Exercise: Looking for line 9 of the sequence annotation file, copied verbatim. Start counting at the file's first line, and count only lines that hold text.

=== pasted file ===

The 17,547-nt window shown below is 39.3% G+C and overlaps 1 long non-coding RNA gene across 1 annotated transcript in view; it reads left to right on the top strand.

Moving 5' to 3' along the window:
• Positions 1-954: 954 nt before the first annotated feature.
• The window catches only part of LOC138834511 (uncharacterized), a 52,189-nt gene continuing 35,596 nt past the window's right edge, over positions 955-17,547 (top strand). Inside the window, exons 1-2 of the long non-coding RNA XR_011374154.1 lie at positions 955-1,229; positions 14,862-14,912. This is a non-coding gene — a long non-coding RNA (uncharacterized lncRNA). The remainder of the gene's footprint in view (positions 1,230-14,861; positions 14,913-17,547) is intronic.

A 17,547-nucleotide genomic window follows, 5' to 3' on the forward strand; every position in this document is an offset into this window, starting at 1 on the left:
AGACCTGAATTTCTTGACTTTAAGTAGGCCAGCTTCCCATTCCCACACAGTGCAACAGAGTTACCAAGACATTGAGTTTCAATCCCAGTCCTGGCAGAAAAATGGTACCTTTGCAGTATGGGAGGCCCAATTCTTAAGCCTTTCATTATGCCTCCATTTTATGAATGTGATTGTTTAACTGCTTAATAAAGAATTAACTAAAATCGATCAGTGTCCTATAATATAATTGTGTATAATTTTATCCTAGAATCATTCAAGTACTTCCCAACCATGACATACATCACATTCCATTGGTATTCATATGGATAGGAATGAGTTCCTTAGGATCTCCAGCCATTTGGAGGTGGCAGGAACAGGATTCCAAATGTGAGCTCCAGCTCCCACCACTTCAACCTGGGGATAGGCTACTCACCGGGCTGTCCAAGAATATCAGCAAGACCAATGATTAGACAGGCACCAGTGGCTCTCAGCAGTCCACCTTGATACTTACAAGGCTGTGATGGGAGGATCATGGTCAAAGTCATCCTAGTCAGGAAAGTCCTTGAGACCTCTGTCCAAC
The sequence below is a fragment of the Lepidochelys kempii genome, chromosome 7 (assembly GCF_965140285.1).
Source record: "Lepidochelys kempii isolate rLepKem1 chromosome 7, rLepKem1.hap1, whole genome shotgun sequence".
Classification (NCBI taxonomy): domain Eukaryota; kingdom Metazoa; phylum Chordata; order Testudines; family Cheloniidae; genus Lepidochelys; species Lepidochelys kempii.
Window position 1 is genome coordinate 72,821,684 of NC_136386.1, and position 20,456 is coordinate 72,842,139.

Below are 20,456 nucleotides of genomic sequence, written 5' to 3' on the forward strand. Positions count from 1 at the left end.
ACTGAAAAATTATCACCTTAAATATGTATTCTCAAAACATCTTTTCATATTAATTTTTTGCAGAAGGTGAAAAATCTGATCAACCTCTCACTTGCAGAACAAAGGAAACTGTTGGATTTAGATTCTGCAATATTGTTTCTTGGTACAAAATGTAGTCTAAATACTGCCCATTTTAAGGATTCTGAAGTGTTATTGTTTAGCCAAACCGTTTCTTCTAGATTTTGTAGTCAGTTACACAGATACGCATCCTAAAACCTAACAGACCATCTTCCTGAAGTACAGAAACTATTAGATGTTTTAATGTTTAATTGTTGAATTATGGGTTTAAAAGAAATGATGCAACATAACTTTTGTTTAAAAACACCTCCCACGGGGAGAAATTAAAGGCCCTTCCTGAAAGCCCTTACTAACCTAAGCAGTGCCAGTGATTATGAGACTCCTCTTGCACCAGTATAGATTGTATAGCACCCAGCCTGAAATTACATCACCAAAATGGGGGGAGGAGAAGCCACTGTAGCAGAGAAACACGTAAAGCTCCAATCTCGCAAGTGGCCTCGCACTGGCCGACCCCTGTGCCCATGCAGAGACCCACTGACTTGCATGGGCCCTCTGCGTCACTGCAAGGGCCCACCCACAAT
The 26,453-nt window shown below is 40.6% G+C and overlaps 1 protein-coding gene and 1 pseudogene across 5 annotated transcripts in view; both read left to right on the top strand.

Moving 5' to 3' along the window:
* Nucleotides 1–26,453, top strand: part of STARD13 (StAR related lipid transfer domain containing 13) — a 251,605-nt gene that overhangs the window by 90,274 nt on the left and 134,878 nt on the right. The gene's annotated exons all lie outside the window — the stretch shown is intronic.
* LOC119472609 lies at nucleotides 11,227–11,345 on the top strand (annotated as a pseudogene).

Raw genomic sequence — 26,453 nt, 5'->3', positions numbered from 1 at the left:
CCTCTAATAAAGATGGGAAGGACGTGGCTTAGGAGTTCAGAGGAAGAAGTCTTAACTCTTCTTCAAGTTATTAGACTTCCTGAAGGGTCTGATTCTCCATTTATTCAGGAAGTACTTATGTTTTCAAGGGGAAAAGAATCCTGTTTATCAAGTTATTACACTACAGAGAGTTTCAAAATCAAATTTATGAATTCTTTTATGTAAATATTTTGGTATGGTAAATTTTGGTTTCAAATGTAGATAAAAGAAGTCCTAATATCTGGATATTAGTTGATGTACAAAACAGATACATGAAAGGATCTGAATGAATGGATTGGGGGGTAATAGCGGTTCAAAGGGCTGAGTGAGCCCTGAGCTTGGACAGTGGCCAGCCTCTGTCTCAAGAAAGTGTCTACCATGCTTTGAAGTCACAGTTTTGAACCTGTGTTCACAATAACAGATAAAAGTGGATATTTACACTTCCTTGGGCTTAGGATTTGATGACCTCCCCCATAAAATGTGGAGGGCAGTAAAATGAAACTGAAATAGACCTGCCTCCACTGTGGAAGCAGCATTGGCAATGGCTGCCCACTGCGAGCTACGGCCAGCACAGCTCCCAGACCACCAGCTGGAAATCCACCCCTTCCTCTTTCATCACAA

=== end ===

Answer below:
Classification (NCBI taxonomy): domain Eukaryota; kingdom Metazoa; phylum Chordata; order Testudines; family Cheloniidae; genus Lepidochelys; species Lepidochelys kempii.